Elizabeth Brenner Danziger

Noticing the Burning Bush

Moses and the burning bush. Story of book of exodus in bible. The shrub was on fire, but was not consumed by the flames. 3D render illustration.
Moses turn aside and saw the burning bush. (iStock)

During a recent visit to Jerusalem, a woman in her 80s explained how she came to live in Israel. Her father was at Auschwitz when it was liberated. He lay atop a pile of corpses, unable to move. He’d been thrown there by Nazi soldiers rushing to “clean up” before the victorious Americans arrived. Fortunately, they threw him face up. A passing American soldier noticed the man blinking his eyes and rescued him. The man recovered, was reunited with his wife and daughter (who told me the story over coffee in a Jerusalem restaurant). The soldier saved a life and made many more lives possible by noticing a minute movement.

In the Parshas Shemos, we read about Moses’ encounter with God at the burning bush. According to the text, Moses was wandering through the wilderness with his sheep, minding his own business, when he noticed a nearby bush that was burning yet not consumed. At this point, he could have said to himself, “Hmmm, that’s weird,” and continued to chase wayward lambs. But he didn’t do that. Instead, he said, “Let me turn aside now and see this great sight; why will the bush not be burned?” He was curious.

The Torah goes on to say that “God saw that he had turned aside to see; and God called out to him, “Moses! Moses!” And we know the rest.

What would have happened had Moses not bothered to “turn aside and see?” Presumably, God would have found another candidate to lead the Children of Israel out of Egypt.

What would have happened if the soldier at Auschwitz had glanced at the pile of corpses and rushed by? The man would have died instead of what actually happened, which is that he was reunited with his family, moved to Israel, had two sons, and lived to see great-grandchildren.

So, Moses’ life-changing moment came after he observed, felt curious, and acted on his curiosity. Likewise, the soldier must have been horrified by the larger atrocities he saw in the concentration camp, but he was observant enough to notice something as small as the blink of an eye.

Whenever I read this passage, I wonder, “What burning bushes are crackling off my beaten path? Is God trying to get my attention while I am absorbed in my busy life? And if God is trying to get my attention, what should I do about it?” I may not be called on to change a nation’s history, but I am responsible for myself. I would hate to think I missed the boat because I was busy looking at my phone.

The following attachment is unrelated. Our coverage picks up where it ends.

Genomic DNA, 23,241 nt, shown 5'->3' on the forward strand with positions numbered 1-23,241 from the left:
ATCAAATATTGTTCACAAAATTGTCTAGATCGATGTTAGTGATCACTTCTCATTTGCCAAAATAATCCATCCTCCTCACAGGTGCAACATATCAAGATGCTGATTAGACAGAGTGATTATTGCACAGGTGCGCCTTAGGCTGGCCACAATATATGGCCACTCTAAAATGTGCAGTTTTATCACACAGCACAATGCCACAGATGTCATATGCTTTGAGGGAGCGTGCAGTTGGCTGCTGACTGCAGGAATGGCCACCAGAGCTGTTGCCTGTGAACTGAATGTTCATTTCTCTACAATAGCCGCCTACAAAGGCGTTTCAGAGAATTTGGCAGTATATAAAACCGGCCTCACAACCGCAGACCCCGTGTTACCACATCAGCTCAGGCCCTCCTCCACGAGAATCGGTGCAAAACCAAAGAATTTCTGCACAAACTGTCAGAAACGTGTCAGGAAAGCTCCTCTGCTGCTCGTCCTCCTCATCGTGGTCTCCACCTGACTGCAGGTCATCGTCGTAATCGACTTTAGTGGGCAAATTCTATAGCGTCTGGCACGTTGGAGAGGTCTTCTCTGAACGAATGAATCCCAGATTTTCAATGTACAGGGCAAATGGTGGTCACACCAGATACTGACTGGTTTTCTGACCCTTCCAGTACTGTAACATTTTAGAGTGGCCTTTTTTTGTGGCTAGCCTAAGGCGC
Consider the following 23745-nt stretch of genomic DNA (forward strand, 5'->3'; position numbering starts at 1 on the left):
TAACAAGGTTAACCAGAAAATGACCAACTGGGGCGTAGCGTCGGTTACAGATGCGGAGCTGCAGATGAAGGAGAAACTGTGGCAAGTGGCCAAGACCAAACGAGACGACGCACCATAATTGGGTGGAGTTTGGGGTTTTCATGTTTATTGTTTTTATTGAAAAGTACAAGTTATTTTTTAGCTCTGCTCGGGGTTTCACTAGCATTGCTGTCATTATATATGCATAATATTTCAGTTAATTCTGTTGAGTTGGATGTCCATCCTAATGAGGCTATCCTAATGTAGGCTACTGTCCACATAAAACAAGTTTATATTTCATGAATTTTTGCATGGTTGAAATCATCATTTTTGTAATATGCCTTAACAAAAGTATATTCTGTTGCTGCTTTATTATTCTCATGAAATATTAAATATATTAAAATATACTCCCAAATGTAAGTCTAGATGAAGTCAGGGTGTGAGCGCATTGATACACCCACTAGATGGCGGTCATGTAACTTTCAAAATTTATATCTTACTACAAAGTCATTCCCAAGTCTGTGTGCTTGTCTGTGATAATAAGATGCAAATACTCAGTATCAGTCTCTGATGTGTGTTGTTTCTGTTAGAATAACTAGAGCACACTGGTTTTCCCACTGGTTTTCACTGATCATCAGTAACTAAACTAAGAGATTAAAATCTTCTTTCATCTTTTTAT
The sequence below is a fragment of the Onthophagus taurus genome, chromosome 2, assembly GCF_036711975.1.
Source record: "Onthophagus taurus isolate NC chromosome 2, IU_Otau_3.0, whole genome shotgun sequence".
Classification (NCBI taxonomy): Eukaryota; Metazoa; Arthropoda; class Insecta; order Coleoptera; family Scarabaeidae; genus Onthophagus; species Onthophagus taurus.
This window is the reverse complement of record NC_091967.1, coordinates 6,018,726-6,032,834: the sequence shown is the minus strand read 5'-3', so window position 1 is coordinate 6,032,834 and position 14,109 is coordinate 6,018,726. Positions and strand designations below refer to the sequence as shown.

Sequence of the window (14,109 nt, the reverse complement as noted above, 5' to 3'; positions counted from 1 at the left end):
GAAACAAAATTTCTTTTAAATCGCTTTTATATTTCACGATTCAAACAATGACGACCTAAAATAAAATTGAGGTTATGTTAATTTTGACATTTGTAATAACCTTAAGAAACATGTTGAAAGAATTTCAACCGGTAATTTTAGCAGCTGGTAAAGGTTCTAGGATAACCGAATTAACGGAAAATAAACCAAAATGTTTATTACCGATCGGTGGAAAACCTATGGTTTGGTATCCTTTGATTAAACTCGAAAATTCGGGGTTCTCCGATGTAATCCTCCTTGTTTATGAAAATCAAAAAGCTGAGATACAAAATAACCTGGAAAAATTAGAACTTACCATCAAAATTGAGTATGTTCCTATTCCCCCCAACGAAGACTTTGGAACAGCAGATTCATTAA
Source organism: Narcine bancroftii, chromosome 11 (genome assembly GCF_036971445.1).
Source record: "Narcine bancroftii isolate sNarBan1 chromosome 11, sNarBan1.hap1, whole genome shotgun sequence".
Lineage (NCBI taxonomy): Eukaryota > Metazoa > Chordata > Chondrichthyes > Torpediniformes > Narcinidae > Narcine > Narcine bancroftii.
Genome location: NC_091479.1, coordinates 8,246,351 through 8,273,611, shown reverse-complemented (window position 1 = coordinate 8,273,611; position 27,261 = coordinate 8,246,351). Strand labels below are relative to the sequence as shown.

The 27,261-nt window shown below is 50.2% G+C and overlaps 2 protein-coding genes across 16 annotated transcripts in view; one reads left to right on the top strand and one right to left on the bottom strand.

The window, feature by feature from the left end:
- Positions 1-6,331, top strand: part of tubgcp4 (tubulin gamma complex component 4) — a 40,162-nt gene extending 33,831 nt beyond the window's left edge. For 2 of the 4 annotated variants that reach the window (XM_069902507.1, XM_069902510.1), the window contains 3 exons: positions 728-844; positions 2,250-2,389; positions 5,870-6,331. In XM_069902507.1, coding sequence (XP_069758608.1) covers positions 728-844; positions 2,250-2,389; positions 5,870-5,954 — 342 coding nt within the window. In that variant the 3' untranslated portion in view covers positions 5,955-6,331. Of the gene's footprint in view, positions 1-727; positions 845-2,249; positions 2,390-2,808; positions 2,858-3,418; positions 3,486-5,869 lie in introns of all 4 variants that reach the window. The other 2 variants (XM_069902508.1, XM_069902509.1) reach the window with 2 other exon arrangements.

We may not all have “burning-bush moments” like Moses did, but we all can experience personal burning-bush moments if we watch for them. Our inspiration may come from anywhere – hearing a snatch of conversation,  having a profound dream, or reading something shocking. Of course, there is a limit to what we can interpret from these burning-bush moments. If I feel inspired to hurt someone else or to hurt myself or to court financial ruin, that would not be a brainwave worth following. After all, every synaptic flash is not an email from heaven. Our actions must remain ethical.

Still, I believe we benefit from being alert, curious and willing to act on unusual events. Noticing the burning bush requires the mental space and time to take in an oddity. Breathless from the daily grind, we may lack the strength and will to explore experiences that don’t quite fit the norm.

Without the bandwidth to say, “Hey! This is a message! What is it trying to tell me?” we keep our thumbs on the keys of our phone screens, and the divine voice ready to call our names will pass us by. We will never know what we missed by being always occupied.

I believe that the Divine intervenes in our lives daily. By being aware and willing to explore anomalies and ask whether they contain a message from God, we emulate Moses’ momentous actions. Even if we don’t have God calling us in the wilderness or from the ruins of Auschwitz, he is still calling. Our job is to listen.

About the Author
Elizabeth Brenner Danziger is the author of four books, including Winning by Letting Go (Harcourt Brace: 1985) and Get to the Point! (Random House: 2001). Her work has appeared in many national magazines. She is the president of Worktalk Communications Consulting. She has four grown children and many grandchildren. She has been living an observant Jewish life for 40 years.
Related Topics
Related Posts